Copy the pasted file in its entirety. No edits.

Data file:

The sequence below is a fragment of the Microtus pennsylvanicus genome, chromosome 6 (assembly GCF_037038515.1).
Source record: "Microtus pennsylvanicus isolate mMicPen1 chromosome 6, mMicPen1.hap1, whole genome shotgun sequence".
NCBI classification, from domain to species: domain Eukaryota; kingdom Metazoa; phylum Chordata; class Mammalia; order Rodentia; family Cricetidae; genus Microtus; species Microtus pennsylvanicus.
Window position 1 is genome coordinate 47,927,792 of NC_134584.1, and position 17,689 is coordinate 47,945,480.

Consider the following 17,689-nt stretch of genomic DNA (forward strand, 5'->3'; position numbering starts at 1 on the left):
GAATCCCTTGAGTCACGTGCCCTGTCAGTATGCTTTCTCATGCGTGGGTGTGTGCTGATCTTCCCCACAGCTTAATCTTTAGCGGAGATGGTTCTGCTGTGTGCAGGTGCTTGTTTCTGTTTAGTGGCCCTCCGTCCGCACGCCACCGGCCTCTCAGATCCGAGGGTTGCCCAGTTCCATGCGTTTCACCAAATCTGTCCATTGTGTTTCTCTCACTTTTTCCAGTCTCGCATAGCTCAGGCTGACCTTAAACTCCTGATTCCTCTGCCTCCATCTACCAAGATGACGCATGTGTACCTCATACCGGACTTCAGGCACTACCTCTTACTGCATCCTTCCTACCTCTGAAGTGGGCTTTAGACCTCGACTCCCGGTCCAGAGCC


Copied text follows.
The sequence below is a fragment of the Microtus pennsylvanicus genome, chromosome 6 (assembly GCF_037038515.1).
Source record: "Microtus pennsylvanicus isolate mMicPen1 chromosome 6, mMicPen1.hap1, whole genome shotgun sequence".
NCBI classification, from domain to species: domain Eukaryota; kingdom Metazoa; phylum Chordata; class Mammalia; order Rodentia; family Cricetidae; genus Microtus; species Microtus pennsylvanicus.
Window position 1 is genome coordinate 47,927,792 of NC_134584.1, and position 17,689 is coordinate 47,945,480.

Consider the following 17,689-nt stretch of genomic DNA (forward strand, 5'->3'; position numbering starts at 1 on the left):
GAATCCCTTGAGTCACGTGCCCTGTCAGTATGCTTTCTCATGCGTGGGTGTGTGCTGATCTTCCCCACAGCTTAATCTTTAGCGGAGATGGTTCTGCTGTGTGCAGGTGCTTGTTTCTGTTTAGTGGCCCTCCGTCCGCACGCCACCGGCCTCTCAGATCCGAGGGTTGCCCAGTTCCATGCGTTTCACCAAATCTGTCCATTGTGTTTCTCTCACTTTTTCCAGTCTCGCATAGCTCAGGCTGACCTTAAACTCCTGATTCCTCTGCCTCCATCTACCAAGATGACGCATGTGTACCTCATACCGGACTTCAGGCACTACCTCTTACTGCATCCTTCCTACCTCTGAAGTGGGCTTTAGACCTCGACTCCCGGTCCAGAGCC